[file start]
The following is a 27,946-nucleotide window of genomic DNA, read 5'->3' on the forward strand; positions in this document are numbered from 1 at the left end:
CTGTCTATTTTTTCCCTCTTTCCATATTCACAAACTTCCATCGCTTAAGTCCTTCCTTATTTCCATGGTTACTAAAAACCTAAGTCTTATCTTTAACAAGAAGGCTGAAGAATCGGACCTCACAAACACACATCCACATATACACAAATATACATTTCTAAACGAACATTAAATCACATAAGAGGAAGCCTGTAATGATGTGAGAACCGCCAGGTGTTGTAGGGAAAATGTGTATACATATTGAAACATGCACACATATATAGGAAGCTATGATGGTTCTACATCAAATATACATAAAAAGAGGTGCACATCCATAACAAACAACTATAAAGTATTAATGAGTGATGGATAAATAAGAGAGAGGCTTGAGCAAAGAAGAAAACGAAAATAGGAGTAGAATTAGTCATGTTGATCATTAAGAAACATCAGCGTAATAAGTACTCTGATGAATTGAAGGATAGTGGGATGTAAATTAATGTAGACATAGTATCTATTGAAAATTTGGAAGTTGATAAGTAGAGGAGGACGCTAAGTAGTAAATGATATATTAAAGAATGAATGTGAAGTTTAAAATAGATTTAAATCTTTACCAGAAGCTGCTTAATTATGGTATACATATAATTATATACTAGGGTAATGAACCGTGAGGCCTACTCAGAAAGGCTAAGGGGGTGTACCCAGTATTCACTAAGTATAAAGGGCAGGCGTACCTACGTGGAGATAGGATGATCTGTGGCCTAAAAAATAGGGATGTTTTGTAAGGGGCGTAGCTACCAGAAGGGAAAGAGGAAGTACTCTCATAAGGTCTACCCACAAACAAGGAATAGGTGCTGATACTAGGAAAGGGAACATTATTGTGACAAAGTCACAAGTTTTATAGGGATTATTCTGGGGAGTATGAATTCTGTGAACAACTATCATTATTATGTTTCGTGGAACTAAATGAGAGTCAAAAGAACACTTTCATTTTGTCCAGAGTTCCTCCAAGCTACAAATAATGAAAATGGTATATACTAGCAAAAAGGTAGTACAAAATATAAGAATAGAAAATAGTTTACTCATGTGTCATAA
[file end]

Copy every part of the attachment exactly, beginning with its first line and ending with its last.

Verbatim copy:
The following is a 27,946-nucleotide window of genomic DNA, read 5'->3' on the forward strand; positions in this document are numbered from 1 at the left end:
CTGTCTATTTTTTCCCTCTTTCCATATTCACAAACTTCCATCGCTTAAGTCCTTCCTTATTTCCATGGTTACTAAAAACCTAAGTCTTATCTTTAACAAGAAGGCTGAAGAATCGGACCTCACAAACACACATCCACATATACACAAATATACATTTCTAAACGAACATTAAATCACATAAGAGGAAGCCTGTAATGATGTGAGAACCGCCAGGTGTTGTAGGGAAAATGTGTATACATATTGAAACATGCACACATATATAGGAAGCTATGATGGTTCTACATCAAATATACATAAAAAGAGGTGCACATCCATAACAAACAACTATAAAGTATTAATGAGTGATGGATAAATAAGAGAGAGGCTTGAGCAAAGAAGAAAACGAAAATAGGAGTAGAATTAGTCATGTTGATCATTAAGAAACATCAGCGTAATAAGTACTCTGATGAATTGAAGGATAGTGGGATGTAAATTAATGTAGACATAGTATCTATTGAAAATTTGGAAGTTGATAAGTAGAGGAGGACGCTAAGTAGTAAATGATATATTAAAGAATGAATGTGAAGTTTAAAATAGATTTAAATCTTTACCAGAAGCTGCTTAATTATGGTATACATATAATTATATACTAGGGTAATGAACCGTGAGGCCTACTCAGAAAGGCTAAGGGGGTGTACCCAGTATTCACTAAGTATAAAGGGCAGGCGTACCTACGTGGAGATAGGATGATCTGTGGCCTAAAAAATAGGGATGTTTTGTAAGGGGCGTAGCTACCAGAAGGGAAAGAGGAAGTACTCTCATAAGGTCTACCCACAAACAAGGAATAGGTGCTGATACTAGGAAAGGGAACATTATTGTGACAAAGTCACAAGTTTTATAGGGATTATTCTGGGGAGTATGAATTCTGTGAACAACTATCATTATTATGTTTCGTGGAACTAAATGAGAGTCAAAAGAACACTTTCATTTTGTCCAGAGTTCCTCCAAGCTACAAATAATGAAAATGGTATATACTAGCAAAAAGGTAGTACAAAATATAAGAATAGAAAATAGTTTACTCATGTGTCATAA